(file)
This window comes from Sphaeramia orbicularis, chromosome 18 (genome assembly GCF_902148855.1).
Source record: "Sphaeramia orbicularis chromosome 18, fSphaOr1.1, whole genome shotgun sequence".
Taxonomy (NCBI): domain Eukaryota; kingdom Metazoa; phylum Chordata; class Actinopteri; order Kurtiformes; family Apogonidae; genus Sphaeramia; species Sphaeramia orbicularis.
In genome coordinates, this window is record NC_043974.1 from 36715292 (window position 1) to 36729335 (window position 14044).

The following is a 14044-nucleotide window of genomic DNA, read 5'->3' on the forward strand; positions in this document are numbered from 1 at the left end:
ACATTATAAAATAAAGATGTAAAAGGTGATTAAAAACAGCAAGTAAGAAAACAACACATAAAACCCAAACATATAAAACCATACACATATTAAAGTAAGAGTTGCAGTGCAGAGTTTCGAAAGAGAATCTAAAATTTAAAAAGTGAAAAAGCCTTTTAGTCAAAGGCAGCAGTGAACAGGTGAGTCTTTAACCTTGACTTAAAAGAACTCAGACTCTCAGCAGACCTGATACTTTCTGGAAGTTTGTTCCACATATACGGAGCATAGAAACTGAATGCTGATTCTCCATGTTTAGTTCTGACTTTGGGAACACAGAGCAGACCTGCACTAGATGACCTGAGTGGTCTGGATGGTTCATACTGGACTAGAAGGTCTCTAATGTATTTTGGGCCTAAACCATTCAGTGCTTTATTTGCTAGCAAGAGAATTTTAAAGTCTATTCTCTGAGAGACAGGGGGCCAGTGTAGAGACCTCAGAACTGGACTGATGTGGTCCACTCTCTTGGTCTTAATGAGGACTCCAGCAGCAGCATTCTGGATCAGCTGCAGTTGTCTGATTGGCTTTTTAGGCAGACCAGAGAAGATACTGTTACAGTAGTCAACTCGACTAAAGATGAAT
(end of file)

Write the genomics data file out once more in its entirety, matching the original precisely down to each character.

This window comes from Sphaeramia orbicularis, chromosome 18 (genome assembly GCF_902148855.1).
Source record: "Sphaeramia orbicularis chromosome 18, fSphaOr1.1, whole genome shotgun sequence".
Taxonomy (NCBI): domain Eukaryota; kingdom Metazoa; phylum Chordata; class Actinopteri; order Kurtiformes; family Apogonidae; genus Sphaeramia; species Sphaeramia orbicularis.
In genome coordinates, this window is record NC_043974.1 from 36715292 (window position 1) to 36729335 (window position 14044).

The following is a 14044-nucleotide window of genomic DNA, read 5'->3' on the forward strand; positions in this document are numbered from 1 at the left end:
ACATTATAAAATAAAGATGTAAAAGGTGATTAAAAACAGCAAGTAAGAAAACAACACATAAAACCCAAACATATAAAACCATACACATATTAAAGTAAGAGTTGCAGTGCAGAGTTTCGAAAGAGAATCTAAAATTTAAAAAGTGAAAAAGCCTTTTAGTCAAAGGCAGCAGTGAACAGGTGAGTCTTTAACCTTGACTTAAAAGAACTCAGACTCTCAGCAGACCTGATACTTTCTGGAAGTTTGTTCCACATATACGGAGCATAGAAACTGAATGCTGATTCTCCATGTTTAGTTCTGACTTTGGGAACACAGAGCAGACCTGCACTAGATGACCTGAGTGGTCTGGATGGTTCATACTGGACTAGAAGGTCTCTAATGTATTTTGGGCCTAAACCATTCAGTGCTTTATTTGCTAGCAAGAGAATTTTAAAGTCTATTCTCTGAGAGACAGGGGGCCAGTGTAGAGACCTCAGAACTGGACTGATGTGGTCCACTCTCTTGGTCTTAATGAGGACTCCAGCAGCAGCATTCTGGATCAGCTGCAGTTGTCTGATTGGCTTTTTAGGCAGACCAGAGAAGATACTGTTACAGTAGTCAACTCGACTAAAGATGAAT